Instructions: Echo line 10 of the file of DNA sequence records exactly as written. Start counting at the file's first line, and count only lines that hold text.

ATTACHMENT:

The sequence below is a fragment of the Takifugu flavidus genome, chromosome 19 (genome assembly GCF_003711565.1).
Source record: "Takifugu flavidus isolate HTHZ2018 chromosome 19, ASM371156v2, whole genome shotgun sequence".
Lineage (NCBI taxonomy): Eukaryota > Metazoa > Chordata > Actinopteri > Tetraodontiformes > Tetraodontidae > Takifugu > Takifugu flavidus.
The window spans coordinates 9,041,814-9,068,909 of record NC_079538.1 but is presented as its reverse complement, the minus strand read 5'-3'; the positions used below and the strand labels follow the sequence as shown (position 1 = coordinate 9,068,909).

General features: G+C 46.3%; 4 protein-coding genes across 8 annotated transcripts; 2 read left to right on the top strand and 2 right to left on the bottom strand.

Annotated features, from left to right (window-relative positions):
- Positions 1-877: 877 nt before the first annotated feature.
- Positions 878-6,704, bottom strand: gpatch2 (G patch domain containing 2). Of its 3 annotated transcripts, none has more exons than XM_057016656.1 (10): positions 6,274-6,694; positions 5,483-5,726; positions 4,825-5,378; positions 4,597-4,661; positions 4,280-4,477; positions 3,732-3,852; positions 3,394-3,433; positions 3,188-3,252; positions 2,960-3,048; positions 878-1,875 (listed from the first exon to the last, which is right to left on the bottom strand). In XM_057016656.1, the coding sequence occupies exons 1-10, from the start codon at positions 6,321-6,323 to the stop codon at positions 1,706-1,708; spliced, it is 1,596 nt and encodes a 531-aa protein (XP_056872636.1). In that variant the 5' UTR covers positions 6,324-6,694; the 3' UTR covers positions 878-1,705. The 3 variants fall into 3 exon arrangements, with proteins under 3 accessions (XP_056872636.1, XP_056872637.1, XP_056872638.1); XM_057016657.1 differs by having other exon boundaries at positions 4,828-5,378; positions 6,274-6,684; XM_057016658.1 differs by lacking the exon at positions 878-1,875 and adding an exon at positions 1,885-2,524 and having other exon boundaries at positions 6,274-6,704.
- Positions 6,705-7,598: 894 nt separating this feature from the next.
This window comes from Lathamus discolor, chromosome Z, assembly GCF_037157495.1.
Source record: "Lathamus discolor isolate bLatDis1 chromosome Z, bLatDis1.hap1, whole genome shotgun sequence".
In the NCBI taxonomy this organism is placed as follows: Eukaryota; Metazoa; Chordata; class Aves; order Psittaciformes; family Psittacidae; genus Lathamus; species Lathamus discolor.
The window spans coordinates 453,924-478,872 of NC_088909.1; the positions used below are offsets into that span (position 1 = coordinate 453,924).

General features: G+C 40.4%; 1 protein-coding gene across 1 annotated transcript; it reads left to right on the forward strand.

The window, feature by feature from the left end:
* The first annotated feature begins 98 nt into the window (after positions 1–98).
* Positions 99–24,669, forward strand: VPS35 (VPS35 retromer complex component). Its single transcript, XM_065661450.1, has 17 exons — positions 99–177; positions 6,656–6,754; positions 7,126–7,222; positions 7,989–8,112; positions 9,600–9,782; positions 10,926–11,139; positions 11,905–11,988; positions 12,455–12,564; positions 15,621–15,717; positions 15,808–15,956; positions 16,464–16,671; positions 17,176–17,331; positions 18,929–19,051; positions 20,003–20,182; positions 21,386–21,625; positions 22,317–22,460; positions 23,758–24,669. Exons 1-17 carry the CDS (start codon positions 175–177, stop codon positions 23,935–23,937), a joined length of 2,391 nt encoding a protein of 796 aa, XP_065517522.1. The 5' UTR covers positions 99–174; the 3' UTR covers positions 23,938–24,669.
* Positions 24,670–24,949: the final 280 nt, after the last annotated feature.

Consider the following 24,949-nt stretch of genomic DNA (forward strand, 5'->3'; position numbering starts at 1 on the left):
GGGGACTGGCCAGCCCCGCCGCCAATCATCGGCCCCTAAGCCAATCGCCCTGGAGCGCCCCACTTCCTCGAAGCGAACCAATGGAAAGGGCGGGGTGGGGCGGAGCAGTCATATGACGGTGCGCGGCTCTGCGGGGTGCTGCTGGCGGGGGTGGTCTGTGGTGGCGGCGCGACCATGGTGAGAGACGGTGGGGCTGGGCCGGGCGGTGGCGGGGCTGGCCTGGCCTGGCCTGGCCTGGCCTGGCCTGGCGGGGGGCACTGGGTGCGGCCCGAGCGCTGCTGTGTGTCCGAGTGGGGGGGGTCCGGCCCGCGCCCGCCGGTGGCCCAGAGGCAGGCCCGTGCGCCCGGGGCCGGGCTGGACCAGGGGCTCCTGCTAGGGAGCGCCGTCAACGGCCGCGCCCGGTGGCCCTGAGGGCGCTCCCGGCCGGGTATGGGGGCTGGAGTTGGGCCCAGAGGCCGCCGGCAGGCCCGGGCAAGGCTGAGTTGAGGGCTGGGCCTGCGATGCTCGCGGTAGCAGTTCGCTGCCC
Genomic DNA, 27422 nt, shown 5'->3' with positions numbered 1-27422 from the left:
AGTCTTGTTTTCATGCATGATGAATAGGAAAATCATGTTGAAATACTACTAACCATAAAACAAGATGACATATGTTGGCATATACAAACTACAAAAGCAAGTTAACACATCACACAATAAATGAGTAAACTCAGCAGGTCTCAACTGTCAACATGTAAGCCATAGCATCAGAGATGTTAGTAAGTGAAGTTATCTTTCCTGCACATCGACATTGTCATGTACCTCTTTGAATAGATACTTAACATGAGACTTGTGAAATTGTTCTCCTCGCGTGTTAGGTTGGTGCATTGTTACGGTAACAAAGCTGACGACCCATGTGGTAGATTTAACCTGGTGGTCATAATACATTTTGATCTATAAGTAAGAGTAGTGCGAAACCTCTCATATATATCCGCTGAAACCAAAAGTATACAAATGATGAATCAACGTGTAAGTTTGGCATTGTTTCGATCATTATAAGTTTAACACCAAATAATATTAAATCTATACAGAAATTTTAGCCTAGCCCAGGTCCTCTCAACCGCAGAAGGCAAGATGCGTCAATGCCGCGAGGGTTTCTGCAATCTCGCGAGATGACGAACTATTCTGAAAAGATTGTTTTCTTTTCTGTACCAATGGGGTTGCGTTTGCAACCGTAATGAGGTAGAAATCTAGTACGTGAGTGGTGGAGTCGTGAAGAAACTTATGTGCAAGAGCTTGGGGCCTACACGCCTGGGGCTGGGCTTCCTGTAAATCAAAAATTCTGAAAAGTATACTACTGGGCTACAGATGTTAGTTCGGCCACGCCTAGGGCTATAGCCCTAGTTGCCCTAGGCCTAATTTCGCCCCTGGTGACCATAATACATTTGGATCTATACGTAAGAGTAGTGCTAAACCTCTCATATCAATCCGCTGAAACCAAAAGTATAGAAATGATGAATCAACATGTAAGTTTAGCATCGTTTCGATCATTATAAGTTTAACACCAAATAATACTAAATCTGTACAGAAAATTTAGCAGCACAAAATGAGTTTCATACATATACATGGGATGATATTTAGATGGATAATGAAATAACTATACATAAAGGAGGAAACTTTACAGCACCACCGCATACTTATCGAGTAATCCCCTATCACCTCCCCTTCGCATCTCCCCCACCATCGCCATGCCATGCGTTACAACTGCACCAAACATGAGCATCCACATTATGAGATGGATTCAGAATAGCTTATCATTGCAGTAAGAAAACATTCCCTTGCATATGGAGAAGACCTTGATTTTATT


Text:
This window comes from Lathamus discolor, chromosome Z, assembly GCF_037157495.1.